conflict, state fragility and social cohesion;
social exclusion, inequality and poverty reduction;
building strong and effective states;
tackling the SDGs that are hardest to reach;
The relationship between social exclusion, inequality and growth has an important effect on development, and needs special attention. We still do not know enough about how to give disadvantaged and marginalised people a voice in decision-making. Nor do we know enough about how social exclusion affects potential for economic growth.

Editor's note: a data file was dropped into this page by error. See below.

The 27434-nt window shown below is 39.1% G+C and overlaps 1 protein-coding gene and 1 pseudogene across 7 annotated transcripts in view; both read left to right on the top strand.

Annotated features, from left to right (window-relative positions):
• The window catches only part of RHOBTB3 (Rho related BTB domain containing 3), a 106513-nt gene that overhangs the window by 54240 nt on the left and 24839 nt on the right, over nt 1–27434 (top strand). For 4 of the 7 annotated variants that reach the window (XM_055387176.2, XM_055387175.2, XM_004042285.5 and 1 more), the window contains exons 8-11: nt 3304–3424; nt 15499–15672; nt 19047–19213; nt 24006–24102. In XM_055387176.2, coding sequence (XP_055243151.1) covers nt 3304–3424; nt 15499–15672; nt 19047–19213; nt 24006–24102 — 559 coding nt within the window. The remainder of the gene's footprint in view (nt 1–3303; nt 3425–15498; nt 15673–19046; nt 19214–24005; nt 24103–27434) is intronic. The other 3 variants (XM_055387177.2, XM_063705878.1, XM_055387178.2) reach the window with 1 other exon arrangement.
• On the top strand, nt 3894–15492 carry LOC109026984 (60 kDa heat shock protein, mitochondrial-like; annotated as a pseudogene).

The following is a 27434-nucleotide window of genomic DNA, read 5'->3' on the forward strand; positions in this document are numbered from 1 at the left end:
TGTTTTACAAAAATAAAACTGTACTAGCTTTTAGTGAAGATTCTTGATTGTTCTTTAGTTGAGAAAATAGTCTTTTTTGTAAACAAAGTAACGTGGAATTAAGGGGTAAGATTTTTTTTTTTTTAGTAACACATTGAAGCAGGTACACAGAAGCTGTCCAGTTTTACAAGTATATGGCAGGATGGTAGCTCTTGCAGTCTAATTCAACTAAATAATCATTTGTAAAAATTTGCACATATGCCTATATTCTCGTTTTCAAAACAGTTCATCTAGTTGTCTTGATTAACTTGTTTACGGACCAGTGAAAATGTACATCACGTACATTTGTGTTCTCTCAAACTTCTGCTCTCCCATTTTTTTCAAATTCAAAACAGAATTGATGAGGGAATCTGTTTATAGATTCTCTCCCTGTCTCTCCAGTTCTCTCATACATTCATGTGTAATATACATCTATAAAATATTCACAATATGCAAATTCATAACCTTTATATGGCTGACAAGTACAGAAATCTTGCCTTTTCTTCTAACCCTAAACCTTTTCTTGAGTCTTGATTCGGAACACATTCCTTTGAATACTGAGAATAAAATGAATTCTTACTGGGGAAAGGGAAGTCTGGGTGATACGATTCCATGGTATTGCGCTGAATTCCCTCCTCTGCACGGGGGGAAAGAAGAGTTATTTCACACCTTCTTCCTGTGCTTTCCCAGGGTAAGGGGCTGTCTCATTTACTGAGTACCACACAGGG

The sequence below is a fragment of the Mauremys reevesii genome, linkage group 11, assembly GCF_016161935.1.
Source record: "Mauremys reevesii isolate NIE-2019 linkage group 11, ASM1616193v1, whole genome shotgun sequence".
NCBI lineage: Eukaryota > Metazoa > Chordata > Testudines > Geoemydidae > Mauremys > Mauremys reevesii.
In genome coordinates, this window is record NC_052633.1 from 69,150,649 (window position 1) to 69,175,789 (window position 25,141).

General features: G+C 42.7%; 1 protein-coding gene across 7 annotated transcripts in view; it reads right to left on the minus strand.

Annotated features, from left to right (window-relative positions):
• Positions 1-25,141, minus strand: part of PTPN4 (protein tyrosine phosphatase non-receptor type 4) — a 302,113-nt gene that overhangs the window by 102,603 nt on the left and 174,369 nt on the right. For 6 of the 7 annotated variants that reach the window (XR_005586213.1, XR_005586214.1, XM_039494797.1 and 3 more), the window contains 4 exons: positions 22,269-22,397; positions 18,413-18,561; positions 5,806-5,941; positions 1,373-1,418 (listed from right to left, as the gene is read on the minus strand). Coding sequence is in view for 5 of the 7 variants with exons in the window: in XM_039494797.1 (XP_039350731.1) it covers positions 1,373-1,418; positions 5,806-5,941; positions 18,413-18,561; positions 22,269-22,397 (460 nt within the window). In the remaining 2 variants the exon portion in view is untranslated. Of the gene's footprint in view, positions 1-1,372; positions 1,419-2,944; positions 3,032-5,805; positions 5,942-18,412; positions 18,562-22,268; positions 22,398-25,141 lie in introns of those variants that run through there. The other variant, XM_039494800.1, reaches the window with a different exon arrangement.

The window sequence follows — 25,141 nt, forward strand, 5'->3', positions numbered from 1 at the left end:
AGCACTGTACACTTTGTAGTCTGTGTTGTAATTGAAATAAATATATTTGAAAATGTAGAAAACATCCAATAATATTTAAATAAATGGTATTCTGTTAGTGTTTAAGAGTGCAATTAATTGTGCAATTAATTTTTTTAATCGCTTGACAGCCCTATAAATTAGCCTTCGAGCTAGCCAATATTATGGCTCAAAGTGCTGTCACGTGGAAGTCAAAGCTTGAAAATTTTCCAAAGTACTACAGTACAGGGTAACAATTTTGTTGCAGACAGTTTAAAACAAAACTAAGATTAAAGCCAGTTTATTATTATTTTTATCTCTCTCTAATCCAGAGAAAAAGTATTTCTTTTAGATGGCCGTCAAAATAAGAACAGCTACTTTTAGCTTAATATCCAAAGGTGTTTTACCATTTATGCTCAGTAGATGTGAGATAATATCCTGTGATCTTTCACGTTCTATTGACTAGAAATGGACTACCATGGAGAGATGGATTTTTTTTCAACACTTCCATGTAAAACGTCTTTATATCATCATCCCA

Program 6. SUSTAINABLE AGRICULTURE The livelihoods of 75% of the Lao’s poor will continue to depend on agriculture for the foreseeable future. At the same time, rising food prices are likely to make problems of hunger and poverty worse for urban and rural people. Research that produces innovation in agriculture is therefore more important than ever for reducing poverty. We will also focus on key emerging issues related to agriculture and natural resource management that fit our broader agenda of inclusive growth and climate change.